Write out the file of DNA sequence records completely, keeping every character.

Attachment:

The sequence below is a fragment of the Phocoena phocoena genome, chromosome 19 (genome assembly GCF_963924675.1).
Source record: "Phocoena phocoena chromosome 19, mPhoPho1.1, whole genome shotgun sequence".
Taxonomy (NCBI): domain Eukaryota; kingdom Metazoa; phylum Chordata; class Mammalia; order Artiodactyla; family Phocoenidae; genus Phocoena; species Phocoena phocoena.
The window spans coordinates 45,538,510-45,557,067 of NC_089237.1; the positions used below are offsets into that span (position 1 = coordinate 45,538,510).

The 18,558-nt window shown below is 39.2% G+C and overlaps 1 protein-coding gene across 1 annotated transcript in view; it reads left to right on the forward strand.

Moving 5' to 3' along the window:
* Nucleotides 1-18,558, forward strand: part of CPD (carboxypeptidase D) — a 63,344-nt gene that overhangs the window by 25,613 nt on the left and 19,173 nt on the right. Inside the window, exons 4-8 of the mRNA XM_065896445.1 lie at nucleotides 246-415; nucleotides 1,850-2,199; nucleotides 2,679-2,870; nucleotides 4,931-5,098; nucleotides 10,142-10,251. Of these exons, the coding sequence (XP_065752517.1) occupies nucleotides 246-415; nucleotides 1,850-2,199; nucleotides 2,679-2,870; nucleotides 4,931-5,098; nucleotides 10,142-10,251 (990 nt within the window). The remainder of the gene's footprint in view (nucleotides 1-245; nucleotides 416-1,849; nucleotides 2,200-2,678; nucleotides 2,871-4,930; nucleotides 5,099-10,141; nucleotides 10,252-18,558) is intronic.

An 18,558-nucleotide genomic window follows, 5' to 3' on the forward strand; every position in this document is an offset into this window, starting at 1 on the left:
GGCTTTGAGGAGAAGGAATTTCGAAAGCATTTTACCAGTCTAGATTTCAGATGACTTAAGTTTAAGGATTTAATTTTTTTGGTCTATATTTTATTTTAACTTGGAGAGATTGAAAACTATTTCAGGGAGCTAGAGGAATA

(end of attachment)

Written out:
The sequence below is a fragment of the Phocoena phocoena genome, chromosome 19 (genome assembly GCF_963924675.1).
Source record: "Phocoena phocoena chromosome 19, mPhoPho1.1, whole genome shotgun sequence".
Taxonomy (NCBI): domain Eukaryota; kingdom Metazoa; phylum Chordata; class Mammalia; order Artiodactyla; family Phocoenidae; genus Phocoena; species Phocoena phocoena.
The window spans coordinates 45,538,510-45,557,067 of NC_089237.1; the positions used below are offsets into that span (position 1 = coordinate 45,538,510).

The 18,558-nt window shown below is 39.2% G+C and overlaps 1 protein-coding gene across 1 annotated transcript in view; it reads left to right on the forward strand.

Moving 5' to 3' along the window:
* Nucleotides 1-18,558, forward strand: part of CPD (carboxypeptidase D) — a 63,344-nt gene that overhangs the window by 25,613 nt on the left and 19,173 nt on the right. Inside the window, exons 4-8 of the mRNA XM_065896445.1 lie at nucleotides 246-415; nucleotides 1,850-2,199; nucleotides 2,679-2,870; nucleotides 4,931-5,098; nucleotides 10,142-10,251. Of these exons, the coding sequence (XP_065752517.1) occupies nucleotides 246-415; nucleotides 1,850-2,199; nucleotides 2,679-2,870; nucleotides 4,931-5,098; nucleotides 10,142-10,251 (990 nt within the window). The remainder of the gene's footprint in view (nucleotides 1-245; nucleotides 416-1,849; nucleotides 2,200-2,678; nucleotides 2,871-4,930; nucleotides 5,099-10,141; nucleotides 10,252-18,558) is intronic.

An 18,558-nucleotide genomic window follows, 5' to 3' on the forward strand; every position in this document is an offset into this window, starting at 1 on the left:
GGCTTTGAGGAGAAGGAATTTCGAAAGCATTTTACCAGTCTAGATTTCAGATGACTTAAGTTTAAGGATTTAATTTTTTTGGTCTATATTTTATTTTAACTTGGAGAGATTGAAAACTATTTCAGGGAGCTAGAGGAATA